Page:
The Bureau found that
Unocall is offering investors unregistered securities through its website in the form of an ICO of its Unocall tokens and it its offer of investments in its “Staking Program.” Unocall is purportedly offering the tokens to raise capital to build an ecosystem that will purportedly offer users the opportunity to purchase and trade Unocall tokens, altcoins and fiat currencies through their UNOpay Mobile Wallet. In addition to the Unocall ICO, the Unocall Websites offer potential investors in New Jersey the opportunity to earn guaranteed interest of “0.18% - 0.88%” per day, through its Staking Program. The Unocall securities were not registered with the Bureau to be sold in New Jersey, nor exempt from registration. The Bureau found that Unocall further violated the law by making materially false and misleading statements and/or omitting to state material facts in connection with the offer and sale of its securities, including the identify of its principals, its physical address and its principal place of business, and the person or entities that developed Unocall.
“With the price of Bitcoin increasing over the last few months and the announcement of Facebook’s Libra, there has been a sharp increase in public solicitations to invest in crypto-related products that appear on their face to be suspect,” said Bureau Chief Gerold. “The two actions today are a reminder to investors that investing in cryptocurrencies or crypto-related products have significant risks and investors must do their diligence before investing.”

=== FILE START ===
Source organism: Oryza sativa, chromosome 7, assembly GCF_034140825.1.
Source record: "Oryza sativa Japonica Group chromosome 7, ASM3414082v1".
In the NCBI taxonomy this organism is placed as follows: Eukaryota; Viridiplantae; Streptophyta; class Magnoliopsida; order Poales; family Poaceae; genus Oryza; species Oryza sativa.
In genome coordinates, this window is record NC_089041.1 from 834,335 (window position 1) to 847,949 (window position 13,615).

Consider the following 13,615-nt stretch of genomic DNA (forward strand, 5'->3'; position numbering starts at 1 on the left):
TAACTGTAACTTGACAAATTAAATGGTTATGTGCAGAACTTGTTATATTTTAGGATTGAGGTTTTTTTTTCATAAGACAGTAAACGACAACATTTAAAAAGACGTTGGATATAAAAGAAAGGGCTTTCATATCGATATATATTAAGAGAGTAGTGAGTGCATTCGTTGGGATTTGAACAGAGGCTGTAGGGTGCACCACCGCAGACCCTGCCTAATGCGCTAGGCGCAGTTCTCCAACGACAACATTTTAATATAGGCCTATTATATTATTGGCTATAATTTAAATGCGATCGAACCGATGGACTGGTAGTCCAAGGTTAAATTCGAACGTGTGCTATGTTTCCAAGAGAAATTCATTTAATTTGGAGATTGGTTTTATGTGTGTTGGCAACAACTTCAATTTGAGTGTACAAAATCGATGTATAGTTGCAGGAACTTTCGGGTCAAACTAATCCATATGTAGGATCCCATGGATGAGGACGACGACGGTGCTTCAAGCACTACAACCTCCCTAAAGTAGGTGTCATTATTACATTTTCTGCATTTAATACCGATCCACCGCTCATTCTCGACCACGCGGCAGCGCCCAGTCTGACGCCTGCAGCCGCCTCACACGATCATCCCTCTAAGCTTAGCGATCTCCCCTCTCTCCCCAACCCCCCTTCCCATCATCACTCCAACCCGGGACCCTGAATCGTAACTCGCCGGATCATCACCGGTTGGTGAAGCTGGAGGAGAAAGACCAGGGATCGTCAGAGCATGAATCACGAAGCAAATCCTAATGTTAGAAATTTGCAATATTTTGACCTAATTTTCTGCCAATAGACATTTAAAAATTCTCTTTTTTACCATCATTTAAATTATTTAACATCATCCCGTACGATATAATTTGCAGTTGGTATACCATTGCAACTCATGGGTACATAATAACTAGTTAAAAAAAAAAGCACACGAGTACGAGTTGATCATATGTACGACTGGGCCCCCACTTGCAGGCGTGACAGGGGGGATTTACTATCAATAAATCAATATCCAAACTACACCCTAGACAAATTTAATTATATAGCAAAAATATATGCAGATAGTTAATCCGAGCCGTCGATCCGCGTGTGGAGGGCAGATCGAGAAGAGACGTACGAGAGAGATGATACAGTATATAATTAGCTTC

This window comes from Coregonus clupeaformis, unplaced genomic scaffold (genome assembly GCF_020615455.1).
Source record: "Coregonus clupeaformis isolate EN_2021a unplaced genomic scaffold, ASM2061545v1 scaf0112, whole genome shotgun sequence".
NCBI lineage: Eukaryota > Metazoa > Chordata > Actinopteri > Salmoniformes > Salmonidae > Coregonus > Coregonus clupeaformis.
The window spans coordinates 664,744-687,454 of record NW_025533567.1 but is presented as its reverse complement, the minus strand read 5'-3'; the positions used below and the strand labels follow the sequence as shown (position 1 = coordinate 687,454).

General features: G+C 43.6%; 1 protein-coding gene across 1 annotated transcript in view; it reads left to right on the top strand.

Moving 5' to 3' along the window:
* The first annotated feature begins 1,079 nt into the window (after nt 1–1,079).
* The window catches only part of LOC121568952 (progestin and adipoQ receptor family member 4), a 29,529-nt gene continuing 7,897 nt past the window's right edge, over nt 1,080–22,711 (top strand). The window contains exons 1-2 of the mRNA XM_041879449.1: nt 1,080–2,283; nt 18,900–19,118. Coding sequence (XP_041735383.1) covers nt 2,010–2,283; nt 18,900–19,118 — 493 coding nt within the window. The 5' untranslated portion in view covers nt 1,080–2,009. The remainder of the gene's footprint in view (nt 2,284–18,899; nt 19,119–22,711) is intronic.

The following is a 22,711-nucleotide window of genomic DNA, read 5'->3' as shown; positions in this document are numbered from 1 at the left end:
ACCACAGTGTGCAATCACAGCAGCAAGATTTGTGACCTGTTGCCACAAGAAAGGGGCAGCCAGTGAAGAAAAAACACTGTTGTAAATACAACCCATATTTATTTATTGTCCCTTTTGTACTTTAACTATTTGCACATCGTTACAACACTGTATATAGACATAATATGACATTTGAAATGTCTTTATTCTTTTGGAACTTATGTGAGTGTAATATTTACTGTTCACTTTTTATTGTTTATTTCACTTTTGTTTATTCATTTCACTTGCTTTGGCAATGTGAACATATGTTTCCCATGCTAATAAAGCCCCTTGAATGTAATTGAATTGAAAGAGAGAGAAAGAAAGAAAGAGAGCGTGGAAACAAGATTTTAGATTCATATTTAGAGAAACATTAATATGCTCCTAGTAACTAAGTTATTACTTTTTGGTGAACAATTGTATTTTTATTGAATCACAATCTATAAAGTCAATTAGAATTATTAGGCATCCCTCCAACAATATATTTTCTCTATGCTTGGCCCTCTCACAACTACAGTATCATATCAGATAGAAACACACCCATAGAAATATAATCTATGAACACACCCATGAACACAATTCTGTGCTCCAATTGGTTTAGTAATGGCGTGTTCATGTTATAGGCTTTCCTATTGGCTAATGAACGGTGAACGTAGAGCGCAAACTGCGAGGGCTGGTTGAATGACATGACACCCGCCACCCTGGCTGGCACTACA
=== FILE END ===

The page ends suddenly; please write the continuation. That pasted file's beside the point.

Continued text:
To help raise investor awareness, Chief Gerold today announced a new video in the “Get in the Know” series produced by NASAA, featuring common crypto investment schemes and how to guard against becoming a victim. The video is available on NASAA’s website
www.nasaa.org (watch here). The animated video also outlines the common concerns investors should consider before investing in any offering containing cryptocurrency, including:
Volatility: Cryptocurrency markets are highly volatile, making them unsuitable for most investors looking to meet long-term savings or retirement goals.
No recourse: Cryptocurrency and many crypto-related investments are subject to little regulatory oversight, and there may be no recourse should the cryptocurrency disappear due to fraud or a cybersecurity breach.
Untraceable: Cryptocurrency or crypto-related investments only exist on the internet. Issuers can be located anywhere in the world, so it may be impossible to trace and recover lost funds through the courts.
The Bureau’s investigation was handled by Deputy Chief Amy Kopleton and Supervising Investigator John Seuberth of the Bureau of Securities, within the Division of Consumer Affairs.
The Bureau is charged with protecting investors from investment fraud and regulating the securities industry in New Jersey. It is critical that investors “Check Before You Invest.” Investors can obtain information, including the registration status and disciplinary history, of any financial professional doing business to or from New Jersey, by contacting the Bureau toll-free within New Jersey at 1-866-I-Invest (1-866-446-8378) or from outside New Jersey at (973) 504-3600, or by visiting the Bureau’s website at
www.NJSecurities.gov. Investors can also contact the Bureau for assistance, or to raise issues or complaints about New Jersey-based financial professionals or investments.